Cannes 2013: Content marketing, the next phase for social media

By , Seminars, Cannes | In Digital | June 20, 2013
On Day 4 of the International Festival of Creativity, LinkedIn CEO Jeff Weiner, Razorfish Global CEO Bob Lord, and Citi Bank's Global Venturing head Vanessa Colella spoke on the The Next Big Challenge: Creativity in Social Media.

Brands and advertising agencies have been grappling to crack the complex social media network to effectively advertise and engage with the huge digitally active audience for some time now. But how do brands tell its story and make the digital audience listen to them in a platform that is operated by the users (read: consumers), who control or direct the flow of conversation and interests?

Cannes 2013, Creativity in Social Media with Stacy Martinet of Mashable, Jeff Weiner of LinkedIn, Bob Lord of Razorfish & Vanessa Colella of Citi Bank

According to LinkedIn CEO Jeff Weiner, the answer could lie in useful, engaging content, which the brands can generate to connect with the vast social media users. Companies and brands need to mine relevant data that has been generated over the years, create meaningful, engaging content for their consumers and put it out there for everyone to see. And, he reveals that content marketing is the next phase of LinkedIn's growth, also a reason why he's at the Cannes festival.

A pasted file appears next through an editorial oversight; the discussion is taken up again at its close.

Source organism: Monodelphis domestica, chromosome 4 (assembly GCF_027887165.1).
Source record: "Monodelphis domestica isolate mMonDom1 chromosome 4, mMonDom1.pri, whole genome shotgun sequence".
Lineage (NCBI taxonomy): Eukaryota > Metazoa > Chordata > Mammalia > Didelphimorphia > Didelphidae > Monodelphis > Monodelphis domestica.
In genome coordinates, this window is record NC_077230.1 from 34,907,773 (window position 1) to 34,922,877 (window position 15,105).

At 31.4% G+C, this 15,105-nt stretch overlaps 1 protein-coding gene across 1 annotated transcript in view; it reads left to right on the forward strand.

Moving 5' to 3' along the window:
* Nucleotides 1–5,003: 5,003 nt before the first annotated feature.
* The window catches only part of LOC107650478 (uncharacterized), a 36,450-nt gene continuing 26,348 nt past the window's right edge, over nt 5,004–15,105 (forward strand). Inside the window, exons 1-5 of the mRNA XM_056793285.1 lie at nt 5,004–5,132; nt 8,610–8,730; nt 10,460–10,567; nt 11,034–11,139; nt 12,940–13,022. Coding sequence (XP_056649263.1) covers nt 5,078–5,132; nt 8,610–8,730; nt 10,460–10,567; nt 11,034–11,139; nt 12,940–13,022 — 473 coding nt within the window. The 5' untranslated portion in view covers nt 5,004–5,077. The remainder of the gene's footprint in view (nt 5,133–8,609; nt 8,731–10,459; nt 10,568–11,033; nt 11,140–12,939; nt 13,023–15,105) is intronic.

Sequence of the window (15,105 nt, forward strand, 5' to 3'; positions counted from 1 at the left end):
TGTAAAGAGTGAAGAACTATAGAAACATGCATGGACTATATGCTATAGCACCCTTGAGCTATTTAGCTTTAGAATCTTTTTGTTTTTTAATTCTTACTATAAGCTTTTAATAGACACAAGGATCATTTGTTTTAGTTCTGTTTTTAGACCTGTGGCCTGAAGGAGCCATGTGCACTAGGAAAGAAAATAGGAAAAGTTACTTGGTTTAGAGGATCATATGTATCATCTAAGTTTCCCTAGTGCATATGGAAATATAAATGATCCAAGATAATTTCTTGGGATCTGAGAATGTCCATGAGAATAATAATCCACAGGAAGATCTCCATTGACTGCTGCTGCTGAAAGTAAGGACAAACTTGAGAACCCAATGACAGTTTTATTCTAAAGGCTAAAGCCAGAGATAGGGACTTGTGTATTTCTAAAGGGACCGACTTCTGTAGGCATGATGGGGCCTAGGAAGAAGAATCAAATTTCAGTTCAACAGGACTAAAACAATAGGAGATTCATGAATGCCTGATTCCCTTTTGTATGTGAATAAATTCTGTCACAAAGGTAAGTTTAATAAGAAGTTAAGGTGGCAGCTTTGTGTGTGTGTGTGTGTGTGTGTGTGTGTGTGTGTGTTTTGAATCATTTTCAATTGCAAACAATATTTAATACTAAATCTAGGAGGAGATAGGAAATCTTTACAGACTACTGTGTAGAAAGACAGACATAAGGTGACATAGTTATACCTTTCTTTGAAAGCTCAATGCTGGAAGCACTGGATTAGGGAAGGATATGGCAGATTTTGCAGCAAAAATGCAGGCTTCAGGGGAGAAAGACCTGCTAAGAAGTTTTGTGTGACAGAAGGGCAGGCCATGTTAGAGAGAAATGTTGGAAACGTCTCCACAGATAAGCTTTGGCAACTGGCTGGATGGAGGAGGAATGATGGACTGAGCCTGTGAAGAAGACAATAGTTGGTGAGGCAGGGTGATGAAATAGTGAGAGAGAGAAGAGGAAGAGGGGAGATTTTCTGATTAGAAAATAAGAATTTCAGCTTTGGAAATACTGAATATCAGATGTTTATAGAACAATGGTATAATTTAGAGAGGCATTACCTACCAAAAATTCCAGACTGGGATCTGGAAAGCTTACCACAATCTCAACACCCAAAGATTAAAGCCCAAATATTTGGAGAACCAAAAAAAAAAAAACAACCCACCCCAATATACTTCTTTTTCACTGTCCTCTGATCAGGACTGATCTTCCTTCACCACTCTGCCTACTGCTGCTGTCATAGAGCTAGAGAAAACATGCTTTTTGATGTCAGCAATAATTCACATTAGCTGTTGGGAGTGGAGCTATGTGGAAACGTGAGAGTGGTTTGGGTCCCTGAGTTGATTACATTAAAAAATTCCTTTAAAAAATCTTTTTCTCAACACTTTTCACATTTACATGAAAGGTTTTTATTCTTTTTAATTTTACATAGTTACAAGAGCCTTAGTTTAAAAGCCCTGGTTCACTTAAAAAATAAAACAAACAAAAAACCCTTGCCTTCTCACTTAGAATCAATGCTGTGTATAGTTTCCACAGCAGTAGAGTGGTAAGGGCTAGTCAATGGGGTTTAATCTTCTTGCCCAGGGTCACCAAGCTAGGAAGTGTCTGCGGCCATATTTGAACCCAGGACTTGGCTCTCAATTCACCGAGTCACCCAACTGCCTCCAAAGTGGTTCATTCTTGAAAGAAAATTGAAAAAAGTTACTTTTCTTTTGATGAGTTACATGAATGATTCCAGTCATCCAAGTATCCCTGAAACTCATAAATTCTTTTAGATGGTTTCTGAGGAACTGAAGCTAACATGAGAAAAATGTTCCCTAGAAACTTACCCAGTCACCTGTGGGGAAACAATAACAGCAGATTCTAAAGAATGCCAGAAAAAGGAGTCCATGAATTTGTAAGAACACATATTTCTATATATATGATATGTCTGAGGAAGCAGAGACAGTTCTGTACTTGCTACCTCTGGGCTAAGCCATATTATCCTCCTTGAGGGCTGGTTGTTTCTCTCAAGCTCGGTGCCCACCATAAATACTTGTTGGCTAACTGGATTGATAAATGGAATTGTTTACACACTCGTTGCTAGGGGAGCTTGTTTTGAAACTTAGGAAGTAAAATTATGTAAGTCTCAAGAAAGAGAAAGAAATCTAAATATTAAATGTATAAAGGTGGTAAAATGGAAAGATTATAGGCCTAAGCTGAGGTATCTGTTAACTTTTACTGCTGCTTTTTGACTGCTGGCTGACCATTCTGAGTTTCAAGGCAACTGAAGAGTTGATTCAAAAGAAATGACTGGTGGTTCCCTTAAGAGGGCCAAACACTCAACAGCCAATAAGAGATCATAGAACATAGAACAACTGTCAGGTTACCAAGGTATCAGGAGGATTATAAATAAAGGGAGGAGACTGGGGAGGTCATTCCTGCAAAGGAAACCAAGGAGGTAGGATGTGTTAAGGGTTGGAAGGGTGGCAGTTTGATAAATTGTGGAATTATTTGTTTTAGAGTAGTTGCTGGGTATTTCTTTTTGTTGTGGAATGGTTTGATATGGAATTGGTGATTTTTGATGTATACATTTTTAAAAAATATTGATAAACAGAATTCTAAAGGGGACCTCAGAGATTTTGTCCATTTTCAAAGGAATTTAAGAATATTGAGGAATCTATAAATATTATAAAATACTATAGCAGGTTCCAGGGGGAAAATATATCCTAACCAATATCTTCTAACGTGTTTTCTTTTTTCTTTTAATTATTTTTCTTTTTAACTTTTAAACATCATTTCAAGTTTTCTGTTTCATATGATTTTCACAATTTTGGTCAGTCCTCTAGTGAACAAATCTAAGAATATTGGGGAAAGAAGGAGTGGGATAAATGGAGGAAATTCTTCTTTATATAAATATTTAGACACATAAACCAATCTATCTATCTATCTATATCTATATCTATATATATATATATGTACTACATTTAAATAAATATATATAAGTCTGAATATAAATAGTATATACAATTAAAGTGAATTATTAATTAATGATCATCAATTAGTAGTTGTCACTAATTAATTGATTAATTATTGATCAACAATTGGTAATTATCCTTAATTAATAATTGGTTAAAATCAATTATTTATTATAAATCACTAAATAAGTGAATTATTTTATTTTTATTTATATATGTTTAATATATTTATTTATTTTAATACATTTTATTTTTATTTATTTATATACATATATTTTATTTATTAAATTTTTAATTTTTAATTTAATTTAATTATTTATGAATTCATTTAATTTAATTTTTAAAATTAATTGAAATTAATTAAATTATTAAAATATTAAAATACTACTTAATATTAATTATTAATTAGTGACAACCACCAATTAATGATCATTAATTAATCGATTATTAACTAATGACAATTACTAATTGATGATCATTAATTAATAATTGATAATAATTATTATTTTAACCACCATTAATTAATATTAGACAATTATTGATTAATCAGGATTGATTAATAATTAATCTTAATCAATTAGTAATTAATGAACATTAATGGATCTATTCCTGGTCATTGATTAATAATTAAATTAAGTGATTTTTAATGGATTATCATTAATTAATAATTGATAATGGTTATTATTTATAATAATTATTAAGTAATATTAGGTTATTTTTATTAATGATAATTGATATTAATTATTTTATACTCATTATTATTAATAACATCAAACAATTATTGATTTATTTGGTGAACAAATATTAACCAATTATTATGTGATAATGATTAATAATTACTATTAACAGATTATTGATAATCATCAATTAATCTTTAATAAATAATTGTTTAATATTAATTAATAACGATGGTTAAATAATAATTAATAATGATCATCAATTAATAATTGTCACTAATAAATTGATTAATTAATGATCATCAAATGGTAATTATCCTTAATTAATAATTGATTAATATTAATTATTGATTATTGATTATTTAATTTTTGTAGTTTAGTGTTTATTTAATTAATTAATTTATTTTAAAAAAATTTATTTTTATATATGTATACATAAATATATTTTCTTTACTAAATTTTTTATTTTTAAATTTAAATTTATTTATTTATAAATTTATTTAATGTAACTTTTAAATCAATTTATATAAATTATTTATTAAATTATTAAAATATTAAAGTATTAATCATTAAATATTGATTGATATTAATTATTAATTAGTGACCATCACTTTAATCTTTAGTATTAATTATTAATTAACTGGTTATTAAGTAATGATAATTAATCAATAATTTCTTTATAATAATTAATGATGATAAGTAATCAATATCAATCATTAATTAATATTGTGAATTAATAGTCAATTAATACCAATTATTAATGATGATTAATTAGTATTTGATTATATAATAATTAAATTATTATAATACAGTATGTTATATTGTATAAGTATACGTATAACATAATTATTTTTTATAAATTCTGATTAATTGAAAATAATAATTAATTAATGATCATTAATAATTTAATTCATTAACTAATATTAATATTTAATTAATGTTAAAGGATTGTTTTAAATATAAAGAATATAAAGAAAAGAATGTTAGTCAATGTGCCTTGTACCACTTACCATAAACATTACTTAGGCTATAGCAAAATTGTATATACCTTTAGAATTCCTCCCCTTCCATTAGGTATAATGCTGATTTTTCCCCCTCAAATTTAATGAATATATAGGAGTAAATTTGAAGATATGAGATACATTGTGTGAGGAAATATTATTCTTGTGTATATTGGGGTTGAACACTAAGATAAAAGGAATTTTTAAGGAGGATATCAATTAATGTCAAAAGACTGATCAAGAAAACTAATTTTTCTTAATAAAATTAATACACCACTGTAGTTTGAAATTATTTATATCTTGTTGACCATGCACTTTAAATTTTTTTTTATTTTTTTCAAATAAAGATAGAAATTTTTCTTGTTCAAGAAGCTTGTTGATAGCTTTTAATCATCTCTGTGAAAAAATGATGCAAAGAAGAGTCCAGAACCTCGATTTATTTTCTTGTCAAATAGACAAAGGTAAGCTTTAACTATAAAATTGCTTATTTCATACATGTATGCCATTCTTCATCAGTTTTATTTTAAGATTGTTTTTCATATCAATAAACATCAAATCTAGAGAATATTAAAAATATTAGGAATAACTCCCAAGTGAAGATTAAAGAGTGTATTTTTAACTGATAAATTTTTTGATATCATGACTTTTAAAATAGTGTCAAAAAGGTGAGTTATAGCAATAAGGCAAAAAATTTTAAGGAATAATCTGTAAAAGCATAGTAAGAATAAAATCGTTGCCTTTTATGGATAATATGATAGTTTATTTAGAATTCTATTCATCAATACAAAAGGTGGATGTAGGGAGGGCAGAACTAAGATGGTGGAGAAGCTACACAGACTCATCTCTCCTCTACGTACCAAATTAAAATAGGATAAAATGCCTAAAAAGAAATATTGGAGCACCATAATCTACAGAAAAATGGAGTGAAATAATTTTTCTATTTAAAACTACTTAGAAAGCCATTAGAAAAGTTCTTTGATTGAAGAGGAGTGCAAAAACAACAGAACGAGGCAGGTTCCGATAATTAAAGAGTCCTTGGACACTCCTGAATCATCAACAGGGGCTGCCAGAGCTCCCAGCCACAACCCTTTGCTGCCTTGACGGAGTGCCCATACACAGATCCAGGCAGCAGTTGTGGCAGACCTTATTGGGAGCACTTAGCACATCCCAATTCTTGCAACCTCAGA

The best of implementation has been Citi Bank's approach to integrating storytelling with the social media. Besides having a Twitter representative who responds in real time, the bank has invested a lot on various social media platforms to effectively reach out to its customers. Quoting an example, Vanessa Colella, head, Global Venturing, Citi Bank, said that while the bank had been advising women customers on their finances for 13 years, the customers were asking for advice on their career and mentoring. Thus emerged 'Women & Co.', a community project on LinkedIn, where the bank customises useful content based on conversation trend or a topic on which women want information, such as how to use office gossip to accelerate their careers. In turn, the bank noticed women who are active in the group, are more likely to recommend Citi Bank's products and are open to using them.

With brands eager to exploit the social media network to their advantage, it is essential to simultaneously think of technology and media, when thinking of creative ideas.However,brands also need to spend at least 10 per cent of their time on experimenting and not just the marketing budget, said Bob Lord, global CEO, Razorfish. He also pointed out how the agency has expanded its internship programme, as the best ideas for campaigns, he has observed, are coming from interns and 19-year-olds who organically live in the social world and understand it without any skill sets.

Lord added that monitoring the consumer interaction trend in China and South Korea will help agencies in other countries pick up cues on the technology available and how it can be effectively used by the brands.

Colella, however, cautioned that merely creating and putting out content, which weaves a brand's values and proposition, is not enough. The content on the platform needs to be nurtured and cared for, much like a plant, to ensure it leaves an impact.

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